Mind Capsules – Red Wolf #1 and Doctor Strange #3

Red Wolf #1
Red Wolf #1

Writer – Nathon Edmondson
Artist – Dalibor Talajic
Inker – Jose Marzan, Jr.
Colours- Miroslav Mrva
Letters – VC’s Cory Petit

The Native American hero Red Wolf returns in his first ongoing series in more than thirty years courtesy of writer Nathon Edmondson and artist Dalibor Talajic and it spins right out of the Secret Wars series 1872. Everything is status quo, just as if it was the next day and it still finds our hero as the new sheriff of Timely, the town coincidentally named after the company Marvel used to be. So far, Red Wolf’s job is not an easy one as he faces inherent racism among many of the townspeople and outright defiance at having to take orders from an outsider. Red Wolf is undeterred though as he is sworn to uphold the law and he will do so as he honours the memory of Steve Rogers. A mystery is set up by Edmondson, one that finds Red Wolf on the case and nobody believing that it could have been anything or anyone either than a Native American. With the book left on a major cliff-hanger, it finds Red Wolf out of his element and it opens up a load of storytelling opportunities which will make the book quite exciting depending on the direction it decides to take. There is an interesting dynamic that goes on between the townspeople and Red Wolf, for even though they do not trust him due to an innate fear of anything they do not know or understand, there is a bit of a respect there. Whether it is because of the badge, because he is trying to do the right thing or because Steve Rogers trusted him is hard to say, but if Red Wolf should continue along the path that he has undertaken, it will only be a matter of time before all look upon him perhaps not as a friend, but at least not as an enemy. At least you hope so and if the book should happen to continue along this particular trail. With what happens at the end, Edmondson and Talajic do throw that in doubt. The artwork looks great, much like Nik Virella’s style on the previous series and the cover by Jeffrey Veregge is both powerful and haunting. So far the book is off to a good start with a fair amount of action and drama a mystery to keep you coming back for more which makes it better than many being published today.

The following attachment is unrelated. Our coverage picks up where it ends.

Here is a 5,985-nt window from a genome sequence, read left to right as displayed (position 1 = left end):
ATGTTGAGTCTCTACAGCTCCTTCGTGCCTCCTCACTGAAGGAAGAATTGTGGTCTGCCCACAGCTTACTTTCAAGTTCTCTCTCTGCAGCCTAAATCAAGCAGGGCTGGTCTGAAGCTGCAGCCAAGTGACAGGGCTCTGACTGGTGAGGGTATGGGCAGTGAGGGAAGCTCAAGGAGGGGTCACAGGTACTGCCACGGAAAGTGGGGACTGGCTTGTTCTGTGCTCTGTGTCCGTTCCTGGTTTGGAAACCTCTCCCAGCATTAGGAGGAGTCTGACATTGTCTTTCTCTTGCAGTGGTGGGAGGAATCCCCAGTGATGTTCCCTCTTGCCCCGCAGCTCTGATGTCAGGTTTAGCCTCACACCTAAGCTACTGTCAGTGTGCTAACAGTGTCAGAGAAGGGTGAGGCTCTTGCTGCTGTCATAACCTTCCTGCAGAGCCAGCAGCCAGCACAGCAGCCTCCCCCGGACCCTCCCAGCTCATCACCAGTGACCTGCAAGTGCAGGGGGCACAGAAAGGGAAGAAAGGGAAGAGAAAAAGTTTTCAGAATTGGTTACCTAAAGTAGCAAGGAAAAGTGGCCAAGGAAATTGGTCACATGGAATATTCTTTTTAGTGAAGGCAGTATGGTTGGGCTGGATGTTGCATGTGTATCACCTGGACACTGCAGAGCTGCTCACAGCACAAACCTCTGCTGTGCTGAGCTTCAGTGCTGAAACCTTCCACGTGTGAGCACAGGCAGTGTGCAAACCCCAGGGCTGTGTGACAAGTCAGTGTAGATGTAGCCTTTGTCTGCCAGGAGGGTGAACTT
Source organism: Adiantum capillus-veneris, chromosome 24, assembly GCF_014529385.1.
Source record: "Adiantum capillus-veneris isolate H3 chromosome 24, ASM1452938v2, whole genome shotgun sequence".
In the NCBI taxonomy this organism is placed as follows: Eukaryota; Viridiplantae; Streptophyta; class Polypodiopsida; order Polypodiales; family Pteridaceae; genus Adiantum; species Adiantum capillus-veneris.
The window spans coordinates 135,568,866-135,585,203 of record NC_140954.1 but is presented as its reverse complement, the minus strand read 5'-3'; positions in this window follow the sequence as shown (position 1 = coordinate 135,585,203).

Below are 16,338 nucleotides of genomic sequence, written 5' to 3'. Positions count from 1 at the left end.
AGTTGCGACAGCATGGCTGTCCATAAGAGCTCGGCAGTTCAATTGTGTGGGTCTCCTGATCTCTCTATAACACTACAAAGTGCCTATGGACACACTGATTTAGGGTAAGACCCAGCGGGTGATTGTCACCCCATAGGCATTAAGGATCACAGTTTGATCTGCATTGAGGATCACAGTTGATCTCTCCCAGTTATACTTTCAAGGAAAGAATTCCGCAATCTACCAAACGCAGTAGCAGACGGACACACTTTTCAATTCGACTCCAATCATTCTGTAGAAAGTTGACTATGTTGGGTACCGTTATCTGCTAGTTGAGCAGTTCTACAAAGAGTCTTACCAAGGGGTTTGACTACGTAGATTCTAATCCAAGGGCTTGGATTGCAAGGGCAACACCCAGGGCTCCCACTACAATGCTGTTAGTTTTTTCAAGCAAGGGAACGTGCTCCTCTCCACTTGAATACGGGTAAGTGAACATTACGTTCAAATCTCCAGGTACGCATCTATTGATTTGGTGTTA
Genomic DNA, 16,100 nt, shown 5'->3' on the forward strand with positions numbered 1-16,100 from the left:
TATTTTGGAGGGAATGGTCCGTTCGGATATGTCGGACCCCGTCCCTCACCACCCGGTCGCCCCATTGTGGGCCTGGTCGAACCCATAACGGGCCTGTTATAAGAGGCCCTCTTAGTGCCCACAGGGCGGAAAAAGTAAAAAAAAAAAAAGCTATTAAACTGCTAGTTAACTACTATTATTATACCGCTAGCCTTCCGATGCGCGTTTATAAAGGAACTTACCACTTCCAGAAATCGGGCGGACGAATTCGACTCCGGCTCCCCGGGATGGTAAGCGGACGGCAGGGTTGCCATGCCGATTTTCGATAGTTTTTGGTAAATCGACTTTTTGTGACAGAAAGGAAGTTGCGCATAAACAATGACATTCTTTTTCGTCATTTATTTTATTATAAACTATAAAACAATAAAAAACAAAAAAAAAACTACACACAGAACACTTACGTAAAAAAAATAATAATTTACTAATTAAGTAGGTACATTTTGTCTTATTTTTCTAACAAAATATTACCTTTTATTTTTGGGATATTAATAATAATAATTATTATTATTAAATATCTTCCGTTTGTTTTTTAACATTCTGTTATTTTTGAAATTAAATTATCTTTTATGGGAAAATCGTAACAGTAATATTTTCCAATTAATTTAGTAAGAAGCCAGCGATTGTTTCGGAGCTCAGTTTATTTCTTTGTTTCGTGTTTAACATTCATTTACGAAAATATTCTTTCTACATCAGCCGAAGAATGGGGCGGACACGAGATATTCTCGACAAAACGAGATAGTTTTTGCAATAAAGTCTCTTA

3.5 out of 5

Doctor Strange #3
Doctor Strange #3

Writer – Jason Aaron
Artist – Chris Bachalo
Inker – Tim Townsend, Al Vey, Mark Irwin
Colours – Chris Bachalo
Letters – VC’s Cory Petit

No pun intended, but something strange is going on. There is a multitudinous horde of magic eating slugs here on Earth and Stephen finds himself waking up in the middle of them and naked to boot. Why they are here is unknown and it is going to involve some investigation before they cause irreparable damage to this dimension. After heading to Fandazar Foo, their native dimension, Stephen discovers that something is gravely wrong and unbeknownst to him, it has to do with the that strange group called the Empirikul, a movement dedicated to the eradication and extinction of all magic. Though we know little, it is nice to see Jason Aaron introducing some new concepts like the Empirikul. Doctor Strange has never had the deepest of rogue’s galleries and anything that expands it is a good thing. Something else that Aaron manages to avoid unlike many of his peers, is going back to the same old foes that have faced Stephen time after time. There is no Baron Mordo and no Dormammu, instead keeping things fresh and new and while he manages to retain that seriousness that comes with Doctor Strange and his chosen profession, Aaron has also managed to inject some humour into the book that really lightens it up and makes it much more approachable to new readers instead of the dourness usually associated with the character. What would be good to see though is a little more action, and though it is a small thing, you cannot actually say that the book has been boring without it. Funny enough, the book has been highly enjoyable without any of the big superhero fights that are usually associated with every Marvel title out there. The supporting cast at this moment is still lacking, though we do have the ever-dependable Wong and while it is sure to expand at some point, it is probably the only negative that the book probably has. All in all, Doctor Strange has made a great comeback and one well worth reading if you are not currently doing so.

4 out of 5

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